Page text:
Getting in the Business of Fun
The Flathead Valley countryside is more than just “scenic.” As far as your eyes can see, it’s sprawling green valley and rich farmland, flanked by mountains and interspersed by rivers and lakes. This is the Montana artists paint, and writers describe—green land, expansive and dramatic blue skies, and undeniably beautiful. And nestled within this breathtaking valley countryside is a large barn, surrounded by open vistas of farmland, wilderness, and snow-capped mountains in the distance.
"This was a dream I obsessed about in the middle of the night."
From above, the barn looks like any other. But when you get closer, you don’t see livestock, produce, or grain. Instead, you start seeing color and movement… and hearing the laughter of children at play.
The Holt Stage Hideaway is a play center and special events venue. And for owner Laurie Mason, it’s a dream come true.
“This is my barn,” says Laurie. “This was a dream I obsessed about in the middle of the night. I wanted to offer this community a place where parents, grandparents, aunts, and uncles could bring their kids, sit and relax, and just sit and watch their kids play. And then—crazy enough—in the summertime I open it up to weddings. It’s crazy, but it’s doable.”
As the play center, the spacious barn is similar to an indoor playground (although during the warm months, it also offers outdoor activities as well). A colorful interlocking foam floor ensures a safe landing, and large inflatable bouncy houses stand out, interspersed by interactive toys and activities. Of course, “bouncy houses” is somewhat of an understatement. Think more “bouncy houses but also enormous bouncy inflatable slides and a giant obstacle course that’s larger than some studio apartments.” There’s comfortable seating for parents to hang out, chat, or simply take a breather while their kids tear around the venue. Kids seem to be having the time of their lives in this bright space.
“There’s just joy all around.”
But the venue isn’t just for children. The barn is almost 4,000 square feet of space, sitting on fifteen generous acres of gorgeous land. As a rustic wedding location, there are no toys to be seen, no inflatable bouncy anything. And certainly no bright foam floor. Instead, the venue is transformed, the soaring wood ceiling with wooden rafters draped with café lights. It features glossy floors, tables, a bar, banquet, enormous retractable door that overlooks the panoramic valley and mountains. And outside, an octagonal wooden archway surrounded by gardens, offering a breathtaking backdrop for a wedding ceremony.
Laurie’s no stranger to stranger to the business of fun. Her parents owned Soledad Sands Park in Acton, California, and while she was growing up, Laurie spent time playing and working in the enormous 48-acre amusement park in the desert. And with the Holt Stage Hideaway event center, that love for fun, family, and recreational space has certainly stayed in the family
Which might just be one of the many reasons Whitefish Credit Union worked with Laurie to create the space. “At first they looked at me like, ‘OK, a barn filled with toys, maybe some weddings,’ and they saw some potential and believed in the dream.” And now, with the success of the business, that dream is a reality.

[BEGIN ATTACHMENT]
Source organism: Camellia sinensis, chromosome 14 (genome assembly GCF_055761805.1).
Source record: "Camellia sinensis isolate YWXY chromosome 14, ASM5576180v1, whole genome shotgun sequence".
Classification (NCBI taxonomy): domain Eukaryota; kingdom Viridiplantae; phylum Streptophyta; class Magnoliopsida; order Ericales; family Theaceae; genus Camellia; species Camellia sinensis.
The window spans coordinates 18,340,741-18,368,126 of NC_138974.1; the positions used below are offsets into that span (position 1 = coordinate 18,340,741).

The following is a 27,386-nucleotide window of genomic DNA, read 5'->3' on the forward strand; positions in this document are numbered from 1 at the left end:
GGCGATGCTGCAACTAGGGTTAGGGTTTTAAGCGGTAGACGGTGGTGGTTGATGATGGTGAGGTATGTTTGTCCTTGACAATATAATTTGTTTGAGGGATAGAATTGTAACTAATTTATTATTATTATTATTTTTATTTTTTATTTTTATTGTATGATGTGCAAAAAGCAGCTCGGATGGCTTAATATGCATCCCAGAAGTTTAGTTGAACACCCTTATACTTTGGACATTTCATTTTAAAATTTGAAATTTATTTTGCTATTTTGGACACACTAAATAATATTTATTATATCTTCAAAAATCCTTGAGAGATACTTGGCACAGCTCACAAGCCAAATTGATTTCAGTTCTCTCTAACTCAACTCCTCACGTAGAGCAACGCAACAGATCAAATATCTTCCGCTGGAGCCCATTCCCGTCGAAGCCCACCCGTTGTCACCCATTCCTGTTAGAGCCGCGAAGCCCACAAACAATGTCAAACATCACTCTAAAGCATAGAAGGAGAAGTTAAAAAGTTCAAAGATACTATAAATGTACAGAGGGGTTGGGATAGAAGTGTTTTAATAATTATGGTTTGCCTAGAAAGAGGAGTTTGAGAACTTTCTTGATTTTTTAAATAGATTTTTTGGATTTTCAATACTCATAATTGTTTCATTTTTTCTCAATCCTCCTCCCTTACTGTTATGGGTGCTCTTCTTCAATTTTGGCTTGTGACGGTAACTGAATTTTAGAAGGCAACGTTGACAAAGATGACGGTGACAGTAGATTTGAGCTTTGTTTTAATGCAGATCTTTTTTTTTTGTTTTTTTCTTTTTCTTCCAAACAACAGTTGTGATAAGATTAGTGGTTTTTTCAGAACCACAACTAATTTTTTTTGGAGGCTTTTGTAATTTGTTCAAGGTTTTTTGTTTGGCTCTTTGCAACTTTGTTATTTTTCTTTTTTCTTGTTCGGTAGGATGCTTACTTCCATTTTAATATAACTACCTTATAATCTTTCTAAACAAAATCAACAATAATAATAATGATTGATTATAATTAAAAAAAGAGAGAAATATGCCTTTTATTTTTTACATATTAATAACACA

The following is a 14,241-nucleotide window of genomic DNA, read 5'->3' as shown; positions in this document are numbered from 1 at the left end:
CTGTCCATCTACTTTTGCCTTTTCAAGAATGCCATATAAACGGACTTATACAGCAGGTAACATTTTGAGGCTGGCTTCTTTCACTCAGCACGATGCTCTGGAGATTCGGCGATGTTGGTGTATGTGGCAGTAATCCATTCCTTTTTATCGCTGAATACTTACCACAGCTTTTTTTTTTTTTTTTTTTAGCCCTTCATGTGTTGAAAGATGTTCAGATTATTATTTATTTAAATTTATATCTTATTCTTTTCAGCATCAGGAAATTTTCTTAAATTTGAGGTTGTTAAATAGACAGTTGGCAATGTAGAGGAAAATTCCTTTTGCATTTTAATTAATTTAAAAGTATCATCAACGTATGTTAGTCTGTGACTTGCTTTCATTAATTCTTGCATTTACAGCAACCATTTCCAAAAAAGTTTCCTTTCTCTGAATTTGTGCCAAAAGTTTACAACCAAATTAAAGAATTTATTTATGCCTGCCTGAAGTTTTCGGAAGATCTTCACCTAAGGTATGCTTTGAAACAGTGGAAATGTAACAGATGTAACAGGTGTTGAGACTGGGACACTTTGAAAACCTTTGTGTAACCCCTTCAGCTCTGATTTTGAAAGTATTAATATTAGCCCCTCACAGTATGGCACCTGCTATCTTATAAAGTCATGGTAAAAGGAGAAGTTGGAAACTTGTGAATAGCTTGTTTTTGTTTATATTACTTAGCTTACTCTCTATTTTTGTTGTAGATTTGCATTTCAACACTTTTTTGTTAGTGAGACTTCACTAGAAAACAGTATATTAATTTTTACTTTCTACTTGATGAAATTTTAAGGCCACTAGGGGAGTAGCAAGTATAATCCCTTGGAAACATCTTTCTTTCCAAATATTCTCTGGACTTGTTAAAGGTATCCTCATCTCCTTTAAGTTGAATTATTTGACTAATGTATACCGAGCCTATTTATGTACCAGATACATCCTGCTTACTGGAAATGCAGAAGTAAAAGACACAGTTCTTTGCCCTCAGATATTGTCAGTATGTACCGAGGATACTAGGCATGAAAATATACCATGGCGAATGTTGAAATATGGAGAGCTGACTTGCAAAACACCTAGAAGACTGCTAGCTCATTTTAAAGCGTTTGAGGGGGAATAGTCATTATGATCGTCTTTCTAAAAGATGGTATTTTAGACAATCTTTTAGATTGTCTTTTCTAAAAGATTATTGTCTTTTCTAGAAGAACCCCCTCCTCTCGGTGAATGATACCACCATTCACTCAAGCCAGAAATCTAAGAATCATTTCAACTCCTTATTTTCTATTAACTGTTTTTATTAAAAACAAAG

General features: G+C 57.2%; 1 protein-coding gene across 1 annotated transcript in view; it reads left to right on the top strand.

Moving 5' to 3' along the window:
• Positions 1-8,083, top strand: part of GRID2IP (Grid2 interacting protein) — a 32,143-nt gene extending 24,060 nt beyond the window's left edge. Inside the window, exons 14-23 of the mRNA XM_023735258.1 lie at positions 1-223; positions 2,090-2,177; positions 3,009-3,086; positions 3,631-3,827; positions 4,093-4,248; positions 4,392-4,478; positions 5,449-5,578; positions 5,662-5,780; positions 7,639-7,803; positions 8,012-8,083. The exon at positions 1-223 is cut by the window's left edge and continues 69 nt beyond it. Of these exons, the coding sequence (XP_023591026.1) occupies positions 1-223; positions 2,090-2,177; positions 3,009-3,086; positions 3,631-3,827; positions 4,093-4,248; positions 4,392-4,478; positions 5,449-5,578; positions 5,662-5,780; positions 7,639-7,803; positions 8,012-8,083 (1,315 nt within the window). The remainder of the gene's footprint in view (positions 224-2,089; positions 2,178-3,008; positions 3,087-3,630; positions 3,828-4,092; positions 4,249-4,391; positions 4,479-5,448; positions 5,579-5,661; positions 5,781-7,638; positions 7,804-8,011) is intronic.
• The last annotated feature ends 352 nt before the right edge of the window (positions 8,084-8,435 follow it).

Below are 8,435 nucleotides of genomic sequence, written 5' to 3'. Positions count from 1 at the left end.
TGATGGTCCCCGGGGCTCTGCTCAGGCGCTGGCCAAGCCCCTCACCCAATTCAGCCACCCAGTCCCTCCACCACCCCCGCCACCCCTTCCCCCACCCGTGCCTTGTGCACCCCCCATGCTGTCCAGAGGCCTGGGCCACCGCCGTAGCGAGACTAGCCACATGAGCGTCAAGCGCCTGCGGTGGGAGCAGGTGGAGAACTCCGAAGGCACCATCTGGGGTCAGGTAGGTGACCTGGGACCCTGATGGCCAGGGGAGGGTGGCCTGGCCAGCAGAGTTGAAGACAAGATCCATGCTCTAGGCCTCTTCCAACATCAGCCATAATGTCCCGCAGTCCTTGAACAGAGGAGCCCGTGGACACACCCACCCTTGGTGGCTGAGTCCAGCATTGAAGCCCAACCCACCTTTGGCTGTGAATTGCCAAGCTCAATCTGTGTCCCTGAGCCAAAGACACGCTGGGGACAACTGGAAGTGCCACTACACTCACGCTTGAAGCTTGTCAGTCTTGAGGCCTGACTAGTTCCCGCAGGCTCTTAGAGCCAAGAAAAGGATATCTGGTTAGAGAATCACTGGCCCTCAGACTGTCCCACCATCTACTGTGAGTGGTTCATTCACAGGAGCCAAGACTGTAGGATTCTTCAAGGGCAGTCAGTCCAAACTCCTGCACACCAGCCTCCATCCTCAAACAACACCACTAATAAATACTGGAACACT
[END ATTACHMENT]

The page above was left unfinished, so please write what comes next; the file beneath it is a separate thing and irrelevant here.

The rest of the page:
And for Laurie, there’s no small amount of satisfaction to be had knowing that she’s doing something she loves that also offers joy and happiness to her community.
And when she’s not hosting gaggles of children for fun playtime or private parties or hosting a gorgeous rustic wedding? Well, that’s when Laurie packs up her fun and takes it with her. Along with her inflatable bouncy attractions, Laurie also offers mobile mini golf. And with the help of her family and some of her daughter’s friends (who she joking refers to as her “carnie team”), Laurie takes the fun on the road. “I go to different events and set up a whole kids’ ‘zone.’”
These kids’ zones are a coveted attraction at local events, and today she’s setting up shop at a large rodeo event in the community.
“Everybody’s dressed up, and kids are excited—it’s just very down-home America. And I love that. I wish we could go back to simpler times like that.”
“The rodeo attracts [people] from all over the world,” she says. “It’s a huge, professional rodeo. These men and women out there, I mean, they’re literally risking their lives. Everybody’s dressed up, and kids are excited—it’s just very down-home America. And I love that. I wish we could go back to simpler times like that.”
For that day, among the events and excitement of the rodeo, the attractions, and the crowds of happy, excited people, life does seem to be that magic of a simpler time. Children play mini-golf or play while their parents cheer and support the riders, barrel racers, and ropers. There’s a sense of community, of that special moment in time when life just seems almost perfect. And when the sunset fades into the deep blues of dusk, the crew packs up the fun, the bouncy houses, and the mobile mini golf.
It’s the perfect end to a tiring but satisfying day. But tomorrow is back to the barn and another day of “business as usual.” And you wonder just how much energy Laurie has stored behind that easy smile and whether she might just be able to rope the mountains in the distance in her spare time.
“It’s emotional when you get done doing it. You’re exhausted,” she admits. “But it’s fun. There’s a definite sense of success and accomplishment, and pride that you provided a good service to the community.”
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